The Period Poverty Project is a community service organization based in San Diego, CA that advocates for menstrual equity and more freely available access to period products. It was created by Yasi Henderson and Andrea Rix as sophomores at The Bishop's School in La Jolla.
During her leadership in global health course at Brown University in the summer of 2019, Yasi made an action plan to create a service organization centered around period poverty and stigma. Her main inspiration was Nadya Okamoto’s book, Period Power, which is about the necessary actions for solving period poverty and how we can all work to debunk the stigma around periods in our daily lives. Yasi shared the book with Andrea, who was immediately stirred by the fact that she had never even heard of this problem which affects the health, education, and wellbeing of women all around the world. Motivated by their newfound awareness of the often neglected issue, they created the Period Poverty Project in the fall of 2019.
The PPP quickly grew as a club of around 35-40 female and male voices, and we began meeting once a month to educate our community about menstrual health and discuss the injustice and stigma surrounding periods. Our first product drive was a huge success, as we assembled over 500 period packs to donate to Rachel’s Women’s Center in Downtown San Diego. Since then, we have held educational workshops, joined in on national efforts for menstrual equity, and facilitated many open conversations about the role of periods and period poverty in our community. We are so excited about our future plans and hope that this is only the beginning of our role in the menstrual movement!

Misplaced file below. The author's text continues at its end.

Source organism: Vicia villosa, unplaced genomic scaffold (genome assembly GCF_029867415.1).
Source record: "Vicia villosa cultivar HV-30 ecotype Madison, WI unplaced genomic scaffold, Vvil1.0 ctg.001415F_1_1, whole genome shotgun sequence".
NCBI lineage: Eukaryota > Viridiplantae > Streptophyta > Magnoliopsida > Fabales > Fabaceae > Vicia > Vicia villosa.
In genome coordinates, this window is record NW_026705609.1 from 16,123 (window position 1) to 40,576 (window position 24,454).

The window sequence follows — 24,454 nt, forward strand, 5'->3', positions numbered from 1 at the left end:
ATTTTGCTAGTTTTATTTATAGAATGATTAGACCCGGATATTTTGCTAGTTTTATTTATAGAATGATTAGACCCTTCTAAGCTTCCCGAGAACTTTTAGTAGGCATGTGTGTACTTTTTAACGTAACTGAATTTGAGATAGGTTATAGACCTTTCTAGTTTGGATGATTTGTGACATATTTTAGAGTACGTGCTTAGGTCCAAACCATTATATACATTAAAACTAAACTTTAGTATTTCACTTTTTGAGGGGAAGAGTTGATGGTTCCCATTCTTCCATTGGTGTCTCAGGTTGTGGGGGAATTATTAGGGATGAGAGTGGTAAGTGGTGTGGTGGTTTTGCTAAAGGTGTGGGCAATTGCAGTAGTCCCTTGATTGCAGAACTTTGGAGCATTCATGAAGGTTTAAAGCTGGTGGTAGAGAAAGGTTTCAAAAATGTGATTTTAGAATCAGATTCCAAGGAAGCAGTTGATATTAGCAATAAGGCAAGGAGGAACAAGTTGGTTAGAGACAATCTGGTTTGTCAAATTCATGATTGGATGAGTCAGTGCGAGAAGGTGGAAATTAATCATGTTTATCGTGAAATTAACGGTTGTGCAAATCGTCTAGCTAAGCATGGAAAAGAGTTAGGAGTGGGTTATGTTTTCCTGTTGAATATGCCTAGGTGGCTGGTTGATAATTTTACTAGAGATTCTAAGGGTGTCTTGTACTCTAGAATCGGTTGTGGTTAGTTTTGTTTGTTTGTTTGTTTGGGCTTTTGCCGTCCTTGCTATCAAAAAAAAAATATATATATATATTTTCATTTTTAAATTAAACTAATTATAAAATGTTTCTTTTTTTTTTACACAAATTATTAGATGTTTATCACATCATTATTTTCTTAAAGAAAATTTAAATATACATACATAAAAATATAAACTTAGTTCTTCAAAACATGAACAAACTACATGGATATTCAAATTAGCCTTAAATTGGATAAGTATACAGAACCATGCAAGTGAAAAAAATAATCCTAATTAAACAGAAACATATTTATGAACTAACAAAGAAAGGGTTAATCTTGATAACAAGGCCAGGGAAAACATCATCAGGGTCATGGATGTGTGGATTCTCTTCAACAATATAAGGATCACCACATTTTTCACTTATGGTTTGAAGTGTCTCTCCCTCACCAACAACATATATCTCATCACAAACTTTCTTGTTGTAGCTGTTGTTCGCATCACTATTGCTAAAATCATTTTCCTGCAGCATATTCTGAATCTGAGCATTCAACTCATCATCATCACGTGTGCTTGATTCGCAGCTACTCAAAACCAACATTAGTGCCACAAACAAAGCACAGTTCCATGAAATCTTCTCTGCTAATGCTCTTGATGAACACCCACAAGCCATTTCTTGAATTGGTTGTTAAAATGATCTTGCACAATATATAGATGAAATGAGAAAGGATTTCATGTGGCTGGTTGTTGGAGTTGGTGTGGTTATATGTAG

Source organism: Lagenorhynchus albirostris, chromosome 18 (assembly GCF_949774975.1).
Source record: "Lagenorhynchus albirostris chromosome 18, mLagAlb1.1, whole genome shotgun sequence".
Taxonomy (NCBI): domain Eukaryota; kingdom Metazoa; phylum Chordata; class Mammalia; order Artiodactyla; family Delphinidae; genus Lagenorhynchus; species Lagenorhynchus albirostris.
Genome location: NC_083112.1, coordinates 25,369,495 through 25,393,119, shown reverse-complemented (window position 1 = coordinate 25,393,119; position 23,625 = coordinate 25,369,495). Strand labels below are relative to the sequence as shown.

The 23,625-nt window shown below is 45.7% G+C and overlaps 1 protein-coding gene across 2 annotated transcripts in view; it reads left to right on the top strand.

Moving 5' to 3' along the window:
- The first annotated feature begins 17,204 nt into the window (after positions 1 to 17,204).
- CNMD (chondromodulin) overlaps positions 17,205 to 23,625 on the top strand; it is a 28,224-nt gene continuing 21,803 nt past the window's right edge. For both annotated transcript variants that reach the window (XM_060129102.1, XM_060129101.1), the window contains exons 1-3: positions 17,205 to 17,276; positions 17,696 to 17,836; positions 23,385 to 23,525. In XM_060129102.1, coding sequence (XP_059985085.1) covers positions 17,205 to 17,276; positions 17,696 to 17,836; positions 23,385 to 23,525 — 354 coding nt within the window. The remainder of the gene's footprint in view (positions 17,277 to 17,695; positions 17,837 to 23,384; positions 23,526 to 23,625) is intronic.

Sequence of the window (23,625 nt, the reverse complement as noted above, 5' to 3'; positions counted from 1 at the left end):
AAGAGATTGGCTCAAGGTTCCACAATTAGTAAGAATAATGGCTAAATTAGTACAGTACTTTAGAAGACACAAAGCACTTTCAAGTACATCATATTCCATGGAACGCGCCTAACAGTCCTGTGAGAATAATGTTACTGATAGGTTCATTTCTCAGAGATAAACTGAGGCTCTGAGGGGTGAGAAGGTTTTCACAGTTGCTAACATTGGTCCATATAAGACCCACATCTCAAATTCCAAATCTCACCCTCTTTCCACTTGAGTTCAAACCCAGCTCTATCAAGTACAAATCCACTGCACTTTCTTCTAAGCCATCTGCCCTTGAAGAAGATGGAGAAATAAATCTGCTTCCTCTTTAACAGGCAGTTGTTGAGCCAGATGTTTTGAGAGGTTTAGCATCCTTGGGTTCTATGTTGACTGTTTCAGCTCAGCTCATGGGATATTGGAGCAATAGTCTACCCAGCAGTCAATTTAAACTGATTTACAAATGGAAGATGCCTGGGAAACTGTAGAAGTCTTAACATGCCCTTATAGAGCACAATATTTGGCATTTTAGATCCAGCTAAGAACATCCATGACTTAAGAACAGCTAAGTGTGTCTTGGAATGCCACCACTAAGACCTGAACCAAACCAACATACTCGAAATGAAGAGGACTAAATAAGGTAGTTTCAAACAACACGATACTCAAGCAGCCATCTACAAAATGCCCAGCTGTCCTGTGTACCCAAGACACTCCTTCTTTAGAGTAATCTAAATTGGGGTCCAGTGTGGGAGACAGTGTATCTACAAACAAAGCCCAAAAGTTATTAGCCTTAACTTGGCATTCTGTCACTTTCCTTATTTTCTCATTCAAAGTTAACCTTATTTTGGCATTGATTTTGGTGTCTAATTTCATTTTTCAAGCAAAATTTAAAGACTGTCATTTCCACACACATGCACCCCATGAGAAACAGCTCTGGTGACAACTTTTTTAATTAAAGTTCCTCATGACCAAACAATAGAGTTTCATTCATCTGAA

We are devoted to providing opportunities for you to support our cause. If you have any questions about how to get involved, please contact either one of us or our organization's email found on the Contact page!
Andrea Rix (she/her), 16, is a junior at The Bishop's School. This year, she is most looking forward to connecting with some of the women at the homeless shelters and hearing their stories. Through this experience, she hopes to learn more about how menstrual injustice looks in her own community and amplify the voices of women in need.
Yasi Henderson (she/her), 17, is a junior at The Bishop's School. Her favorite part of the organization is the community's efforts to debunk the stigma by making periods the normal, comfortable topic of discussion that they should be. She believes that this is an essential first step in addressing period poverty as a whole.